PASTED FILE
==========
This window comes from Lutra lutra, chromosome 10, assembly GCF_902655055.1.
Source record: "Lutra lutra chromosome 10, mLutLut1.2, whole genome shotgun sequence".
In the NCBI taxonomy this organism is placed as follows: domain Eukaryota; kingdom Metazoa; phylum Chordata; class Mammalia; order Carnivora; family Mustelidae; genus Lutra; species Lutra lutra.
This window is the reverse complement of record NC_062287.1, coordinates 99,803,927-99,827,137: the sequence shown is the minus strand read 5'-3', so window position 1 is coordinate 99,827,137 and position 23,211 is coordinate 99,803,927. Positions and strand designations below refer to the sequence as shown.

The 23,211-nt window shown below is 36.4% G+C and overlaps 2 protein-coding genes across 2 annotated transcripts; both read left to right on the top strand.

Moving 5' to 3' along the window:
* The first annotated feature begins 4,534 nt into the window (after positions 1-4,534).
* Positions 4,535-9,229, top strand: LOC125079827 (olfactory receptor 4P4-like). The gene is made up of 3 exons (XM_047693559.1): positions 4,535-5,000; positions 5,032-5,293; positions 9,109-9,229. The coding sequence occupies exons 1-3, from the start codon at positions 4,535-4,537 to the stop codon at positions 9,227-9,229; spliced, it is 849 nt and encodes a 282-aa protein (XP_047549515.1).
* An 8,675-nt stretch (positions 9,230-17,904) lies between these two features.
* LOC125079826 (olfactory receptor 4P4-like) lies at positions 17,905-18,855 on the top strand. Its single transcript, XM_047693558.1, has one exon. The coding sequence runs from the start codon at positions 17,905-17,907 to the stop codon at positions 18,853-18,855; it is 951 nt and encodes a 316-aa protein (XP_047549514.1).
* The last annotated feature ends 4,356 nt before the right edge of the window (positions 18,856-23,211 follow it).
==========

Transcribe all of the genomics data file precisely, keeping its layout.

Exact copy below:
This window comes from Lutra lutra, chromosome 10, assembly GCF_902655055.1.
Source record: "Lutra lutra chromosome 10, mLutLut1.2, whole genome shotgun sequence".
In the NCBI taxonomy this organism is placed as follows: domain Eukaryota; kingdom Metazoa; phylum Chordata; class Mammalia; order Carnivora; family Mustelidae; genus Lutra; species Lutra lutra.
This window is the reverse complement of record NC_062287.1, coordinates 99,803,927-99,827,137: the sequence shown is the minus strand read 5'-3', so window position 1 is coordinate 99,827,137 and position 23,211 is coordinate 99,803,927. Positions and strand designations below refer to the sequence as shown.

The 23,211-nt window shown below is 36.4% G+C and overlaps 2 protein-coding genes across 2 annotated transcripts; both read left to right on the top strand.

Moving 5' to 3' along the window:
* The first annotated feature begins 4,534 nt into the window (after positions 1-4,534).
* Positions 4,535-9,229, top strand: LOC125079827 (olfactory receptor 4P4-like). The gene is made up of 3 exons (XM_047693559.1): positions 4,535-5,000; positions 5,032-5,293; positions 9,109-9,229. The coding sequence occupies exons 1-3, from the start codon at positions 4,535-4,537 to the stop codon at positions 9,227-9,229; spliced, it is 849 nt and encodes a 282-aa protein (XP_047549515.1).
* An 8,675-nt stretch (positions 9,230-17,904) lies between these two features.
* LOC125079826 (olfactory receptor 4P4-like) lies at positions 17,905-18,855 on the top strand. Its single transcript, XM_047693558.1, has one exon. The coding sequence runs from the start codon at positions 17,905-17,907 to the stop codon at positions 18,853-18,855; it is 951 nt and encodes a 316-aa protein (XP_047549514.1).
* The last annotated feature ends 4,356 nt before the right edge of the window (positions 18,856-23,211 follow it).